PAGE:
Profile of an Alumni

Career Services




Profile of an Alumni

Question & Answer with Amy, Transition Coordinator
   - B.Ed. in Adult Education '08
   - B.A. in Communications/Business '06
  1. How long did you spend job searching for your first job out of university?
  2. What information did you look for when researching and applying to companies (i.e. did you target Equal Opportunity Employers)?
  3. Did you disclose your disability? At what stage? What was the outcome?
  4. Do you require accommodations to do your job? How did your employer handle this?
  5. What information do you know now that you wish you had known then?
  6. Any other advice for graduating student's who have a disability?
 
Q:  How long did you spend job searching for your first job out of university?
I maintained positive relationships during my undergraduate studies and was offered an opportunity immediately upon graduation. I believe networking is the key to any job search.
 
Q:  What information did you look for when researching and applying to companies (i.e. did you target Equal Opportunity Employers)?
I looked for employers that were well-known in the field, such as industry leaders and companies with credibility. I researched beyond standard job search websites, looking on websites that were specific to my field and researching companies' websites. If a company advertised that they were an Equal Opportunity Employer, I would definitely check the relevant box on the application.
 
Q:  Did you disclose your disability? At what stage? What was the outcome?
My first job after graduation knew I had a Learning Disability prior to hiring me, as I had developed relationships with them while I was in school. However, I just went through the process of applying to graduate school and I had a different experience. I anonymously contacted the administrative assistants in the departments I was applying to, to see if they recommended I disclose or not. Surprisingly, I was told not to disclose on my application, but to contact the disability services office and register with them. I decided to apply without disclosing, wait to get accepted and then disclose once I had started school.
 
Also, I think it is important for students (with learning disabilities specifically) to realize that once you are done your undergraduate degree, you usually target work and graduate studies in areas that are not related to your LD. For example, my LD is math related, and I do not look for opportunities that would requir me to use math. I now have the flexibility to make these choices.
 
Q:  Do you require accommodations to do your job? How did your employer handle this?
Yes, I do require accommodations, but I find that most of them are built in to the work environment. I have more control over my own time management, more time to complete work, my colleagues are available to proofread my work (this is encouraged for all staff members) and there is a scheduling system in place to help keep me organized.
I find that the workload and pressure is very different in the working world than during my undergraduate degree. As a student you have the overwhelming pressure of having five exams in the span of two weeks, where as in the work world you have smaller tasks with more time to complete them. As well, you can revisit things and improve on them before they are due. Also, there is a team approach, I am not graded on individual performance, instead everyone works together to accomplish things.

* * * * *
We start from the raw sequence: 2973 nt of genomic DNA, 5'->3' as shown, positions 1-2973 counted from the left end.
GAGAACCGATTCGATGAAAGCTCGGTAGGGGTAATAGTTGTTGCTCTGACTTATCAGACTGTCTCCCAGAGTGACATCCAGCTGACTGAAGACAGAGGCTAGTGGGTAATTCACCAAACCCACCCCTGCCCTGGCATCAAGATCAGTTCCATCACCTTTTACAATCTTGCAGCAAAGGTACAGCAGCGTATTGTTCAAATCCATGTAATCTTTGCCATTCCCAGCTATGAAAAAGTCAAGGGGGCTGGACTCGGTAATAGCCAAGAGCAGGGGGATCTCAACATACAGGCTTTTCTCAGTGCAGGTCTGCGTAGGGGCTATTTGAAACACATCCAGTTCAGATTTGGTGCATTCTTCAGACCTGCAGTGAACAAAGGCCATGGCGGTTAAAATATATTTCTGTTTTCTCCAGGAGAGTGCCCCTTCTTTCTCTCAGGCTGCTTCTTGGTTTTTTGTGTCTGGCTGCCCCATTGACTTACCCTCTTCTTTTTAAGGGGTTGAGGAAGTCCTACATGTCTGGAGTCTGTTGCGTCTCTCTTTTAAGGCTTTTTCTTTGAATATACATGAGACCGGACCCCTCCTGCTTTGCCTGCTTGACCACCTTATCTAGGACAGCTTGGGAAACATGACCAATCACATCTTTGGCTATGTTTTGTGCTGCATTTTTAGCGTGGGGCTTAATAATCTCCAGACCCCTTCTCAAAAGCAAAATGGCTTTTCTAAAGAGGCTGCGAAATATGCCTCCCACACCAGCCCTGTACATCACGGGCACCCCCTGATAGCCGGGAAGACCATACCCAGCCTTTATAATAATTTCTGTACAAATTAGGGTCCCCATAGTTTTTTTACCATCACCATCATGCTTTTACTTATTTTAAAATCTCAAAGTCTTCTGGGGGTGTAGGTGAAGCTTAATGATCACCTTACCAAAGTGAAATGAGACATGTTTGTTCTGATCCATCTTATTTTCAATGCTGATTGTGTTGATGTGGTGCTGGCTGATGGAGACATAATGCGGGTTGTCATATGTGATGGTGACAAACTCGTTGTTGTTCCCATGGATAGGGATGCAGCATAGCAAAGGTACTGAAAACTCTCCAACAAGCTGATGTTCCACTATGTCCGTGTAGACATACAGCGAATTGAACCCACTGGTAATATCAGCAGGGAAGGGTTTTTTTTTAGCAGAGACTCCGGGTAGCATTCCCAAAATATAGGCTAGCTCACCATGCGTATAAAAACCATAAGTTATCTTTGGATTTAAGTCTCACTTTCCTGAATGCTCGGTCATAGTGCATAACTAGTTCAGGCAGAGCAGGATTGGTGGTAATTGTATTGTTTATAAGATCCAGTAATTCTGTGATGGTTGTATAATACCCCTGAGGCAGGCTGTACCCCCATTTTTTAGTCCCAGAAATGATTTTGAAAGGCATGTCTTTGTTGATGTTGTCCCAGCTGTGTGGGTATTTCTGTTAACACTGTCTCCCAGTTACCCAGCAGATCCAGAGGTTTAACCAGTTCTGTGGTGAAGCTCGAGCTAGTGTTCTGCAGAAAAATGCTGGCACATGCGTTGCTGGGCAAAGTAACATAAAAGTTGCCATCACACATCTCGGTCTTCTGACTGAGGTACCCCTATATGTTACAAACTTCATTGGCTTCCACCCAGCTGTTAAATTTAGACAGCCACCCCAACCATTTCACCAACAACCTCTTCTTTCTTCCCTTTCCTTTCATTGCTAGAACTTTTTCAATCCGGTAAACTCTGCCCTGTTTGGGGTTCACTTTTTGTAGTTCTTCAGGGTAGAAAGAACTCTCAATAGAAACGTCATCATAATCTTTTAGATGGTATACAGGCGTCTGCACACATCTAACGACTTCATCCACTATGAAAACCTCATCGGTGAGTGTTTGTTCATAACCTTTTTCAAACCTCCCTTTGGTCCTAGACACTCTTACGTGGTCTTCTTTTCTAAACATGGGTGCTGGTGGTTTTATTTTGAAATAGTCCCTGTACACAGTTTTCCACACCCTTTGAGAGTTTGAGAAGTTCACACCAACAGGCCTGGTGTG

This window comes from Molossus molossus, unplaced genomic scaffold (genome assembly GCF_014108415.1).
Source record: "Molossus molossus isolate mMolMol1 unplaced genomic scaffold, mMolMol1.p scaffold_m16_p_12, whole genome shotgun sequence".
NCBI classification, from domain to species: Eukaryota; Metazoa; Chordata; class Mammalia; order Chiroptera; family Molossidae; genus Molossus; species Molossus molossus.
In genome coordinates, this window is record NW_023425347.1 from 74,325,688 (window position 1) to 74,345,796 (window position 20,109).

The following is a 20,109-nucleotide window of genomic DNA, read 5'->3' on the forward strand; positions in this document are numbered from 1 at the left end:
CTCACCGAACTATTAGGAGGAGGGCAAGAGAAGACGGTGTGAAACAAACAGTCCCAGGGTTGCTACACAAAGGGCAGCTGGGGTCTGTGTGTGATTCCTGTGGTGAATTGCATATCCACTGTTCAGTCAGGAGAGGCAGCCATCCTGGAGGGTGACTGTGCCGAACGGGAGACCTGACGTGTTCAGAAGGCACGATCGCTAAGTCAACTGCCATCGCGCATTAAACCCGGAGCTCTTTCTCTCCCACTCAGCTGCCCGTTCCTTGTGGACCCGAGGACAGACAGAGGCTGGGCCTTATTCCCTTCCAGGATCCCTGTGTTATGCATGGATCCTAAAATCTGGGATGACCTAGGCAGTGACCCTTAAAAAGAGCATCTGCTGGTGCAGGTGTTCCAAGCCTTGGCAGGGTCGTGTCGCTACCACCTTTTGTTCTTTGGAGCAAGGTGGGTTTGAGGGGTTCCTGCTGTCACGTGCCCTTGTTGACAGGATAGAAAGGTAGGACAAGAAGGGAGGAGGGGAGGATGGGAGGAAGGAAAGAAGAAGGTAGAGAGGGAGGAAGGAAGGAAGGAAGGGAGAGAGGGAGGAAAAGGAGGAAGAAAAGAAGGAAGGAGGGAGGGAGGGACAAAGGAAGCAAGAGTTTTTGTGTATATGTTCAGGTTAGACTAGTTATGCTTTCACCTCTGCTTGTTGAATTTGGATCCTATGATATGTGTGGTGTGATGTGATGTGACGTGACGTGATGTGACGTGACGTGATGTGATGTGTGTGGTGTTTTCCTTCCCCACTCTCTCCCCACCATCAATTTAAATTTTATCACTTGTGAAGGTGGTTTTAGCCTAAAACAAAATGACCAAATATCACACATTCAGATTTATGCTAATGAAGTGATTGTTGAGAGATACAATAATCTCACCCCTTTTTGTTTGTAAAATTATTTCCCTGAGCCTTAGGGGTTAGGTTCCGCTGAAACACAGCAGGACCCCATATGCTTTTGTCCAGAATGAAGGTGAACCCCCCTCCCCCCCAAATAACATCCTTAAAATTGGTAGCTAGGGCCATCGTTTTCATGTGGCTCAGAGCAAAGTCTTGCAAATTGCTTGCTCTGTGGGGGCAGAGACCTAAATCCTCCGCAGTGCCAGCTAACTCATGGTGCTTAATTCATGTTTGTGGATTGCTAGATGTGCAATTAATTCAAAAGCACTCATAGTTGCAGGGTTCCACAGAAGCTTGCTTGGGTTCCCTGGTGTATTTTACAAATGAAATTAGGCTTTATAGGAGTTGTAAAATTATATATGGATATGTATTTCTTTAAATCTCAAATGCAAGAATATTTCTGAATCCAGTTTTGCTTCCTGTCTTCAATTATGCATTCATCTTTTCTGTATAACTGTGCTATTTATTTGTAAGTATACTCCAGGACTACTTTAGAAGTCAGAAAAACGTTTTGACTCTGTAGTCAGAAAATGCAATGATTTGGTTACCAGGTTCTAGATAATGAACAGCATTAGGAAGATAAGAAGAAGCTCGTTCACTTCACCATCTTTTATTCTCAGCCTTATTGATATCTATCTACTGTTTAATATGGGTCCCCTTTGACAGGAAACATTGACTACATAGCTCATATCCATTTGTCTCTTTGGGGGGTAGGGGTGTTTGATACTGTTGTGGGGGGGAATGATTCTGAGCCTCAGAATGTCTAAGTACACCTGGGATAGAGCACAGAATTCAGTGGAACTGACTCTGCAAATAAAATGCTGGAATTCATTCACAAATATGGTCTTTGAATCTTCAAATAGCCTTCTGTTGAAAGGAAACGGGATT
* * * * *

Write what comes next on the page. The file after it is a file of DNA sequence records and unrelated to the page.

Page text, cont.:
Q:  What information do you know now that you wish you had known then?
I was set on going to graduate school right after I completed my undergraduate degree. It didn't work out that way, and I ended up working for two years following graduation. Looking back, I realize that working after graduation was the ideal situation for me even though I was dead set on graduate studies.
 
After a lot of 'soul' searching and as a result of working, I was able to make a much more informed decision about where I really wanted to go and, sometimes more importantly, where I didn't want to go. Working, I have gained practical experience, which ended up being a mandatory pre-requisite for the graduate programs that I eventually selected and have now been accepted to. I am very excited to return to school in the fall, but now I know that it's the right program to advance me in my career and not just because it was what I thought I was suppose to do after my undergrad.
 
Q:  Any other advice for graduating student's who have a disability?
I would recommend seeking advice from a number of different professionals. It is great to meet with a Career Counsellor and explore the program 'Career Cruising' offered through Brock Career Services. But, I also found it helpful to consult with a psychic (although I realize this isn't for everyone), a life coach, my family (who know me best) and people working in the field I was interested in. I think it is very important to speak with a professional who can help you focus on what you want, someone with objectivity who will listen to you and help you draw conclusions. There might not be one conclusion and that's o.k. You might be destined for several great careers before you come across the 'perfect match' if such thing exists for you. I have narrowed my choices to a desired industry, but am still far from a choosing s specific career to pursue. I think students need to realize that this process takes time (a lot of time) and is continuous. You can not make these decisions overnight and your goals will constantly be evolving.

 

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